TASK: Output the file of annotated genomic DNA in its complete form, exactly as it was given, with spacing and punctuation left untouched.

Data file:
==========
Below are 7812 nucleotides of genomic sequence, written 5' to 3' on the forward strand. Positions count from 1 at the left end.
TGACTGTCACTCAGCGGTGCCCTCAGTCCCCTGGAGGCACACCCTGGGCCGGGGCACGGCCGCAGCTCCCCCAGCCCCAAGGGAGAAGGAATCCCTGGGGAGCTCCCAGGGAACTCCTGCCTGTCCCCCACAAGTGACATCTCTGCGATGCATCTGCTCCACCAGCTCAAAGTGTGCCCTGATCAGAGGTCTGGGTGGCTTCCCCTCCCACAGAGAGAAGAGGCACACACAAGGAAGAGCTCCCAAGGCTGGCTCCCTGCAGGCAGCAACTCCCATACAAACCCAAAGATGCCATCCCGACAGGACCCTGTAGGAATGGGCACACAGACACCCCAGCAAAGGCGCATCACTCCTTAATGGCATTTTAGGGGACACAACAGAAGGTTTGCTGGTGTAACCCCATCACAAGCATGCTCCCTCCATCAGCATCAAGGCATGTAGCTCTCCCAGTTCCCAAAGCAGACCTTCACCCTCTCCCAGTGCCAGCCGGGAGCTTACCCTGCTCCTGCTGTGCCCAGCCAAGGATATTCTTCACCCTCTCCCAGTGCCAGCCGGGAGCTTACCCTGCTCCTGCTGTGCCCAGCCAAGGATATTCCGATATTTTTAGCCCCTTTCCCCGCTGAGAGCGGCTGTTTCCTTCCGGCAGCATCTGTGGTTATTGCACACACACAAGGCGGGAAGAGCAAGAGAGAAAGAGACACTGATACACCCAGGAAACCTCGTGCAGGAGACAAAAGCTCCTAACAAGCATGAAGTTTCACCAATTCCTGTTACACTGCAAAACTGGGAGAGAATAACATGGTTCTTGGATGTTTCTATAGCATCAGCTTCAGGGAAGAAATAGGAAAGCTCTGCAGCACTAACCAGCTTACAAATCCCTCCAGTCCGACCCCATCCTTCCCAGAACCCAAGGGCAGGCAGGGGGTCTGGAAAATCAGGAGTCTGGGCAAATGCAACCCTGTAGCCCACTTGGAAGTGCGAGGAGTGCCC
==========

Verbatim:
Below are 7812 nucleotides of genomic sequence, written 5' to 3' on the forward strand. Positions count from 1 at the left end.
TGACTGTCACTCAGCGGTGCCCTCAGTCCCCTGGAGGCACACCCTGGGCCGGGGCACGGCCGCAGCTCCCCCAGCCCCAAGGGAGAAGGAATCCCTGGGGAGCTCCCAGGGAACTCCTGCCTGTCCCCCACAAGTGACATCTCTGCGATGCATCTGCTCCACCAGCTCAAAGTGTGCCCTGATCAGAGGTCTGGGTGGCTTCCCCTCCCACAGAGAGAAGAGGCACACACAAGGAAGAGCTCCCAAGGCTGGCTCCCTGCAGGCAGCAACTCCCATACAAACCCAAAGATGCCATCCCGACAGGACCCTGTAGGAATGGGCACACAGACACCCCAGCAAAGGCGCATCACTCCTTAATGGCATTTTAGGGGACACAACAGAAGGTTTGCTGGTGTAACCCCATCACAAGCATGCTCCCTCCATCAGCATCAAGGCATGTAGCTCTCCCAGTTCCCAAAGCAGACCTTCACCCTCTCCCAGTGCCAGCCGGGAGCTTACCCTGCTCCTGCTGTGCCCAGCCAAGGATATTCTTCACCCTCTCCCAGTGCCAGCCGGGAGCTTACCCTGCTCCTGCTGTGCCCAGCCAAGGATATTCCGATATTTTTAGCCCCTTTCCCCGCTGAGAGCGGCTGTTTCCTTCCGGCAGCATCTGTGGTTATTGCACACACACAAGGCGGGAAGAGCAAGAGAGAAAGAGACACTGATACACCCAGGAAACCTCGTGCAGGAGACAAAAGCTCCTAACAAGCATGAAGTTTCACCAATTCCTGTTACACTGCAAAACTGGGAGAGAATAACATGGTTCTTGGATGTTTCTATAGCATCAGCTTCAGGGAAGAAATAGGAAAGCTCTGCAGCACTAACCAGCTTACAAATCCCTCCAGTCCGACCCCATCCTTCCCAGAACCCAAGGGCAGGCAGGGGGTCTGGAAAATCAGGAGTCTGGGCAAATGCAACCCTGTAGCCCACTTGGAAGTGCGAGGAGTGCCC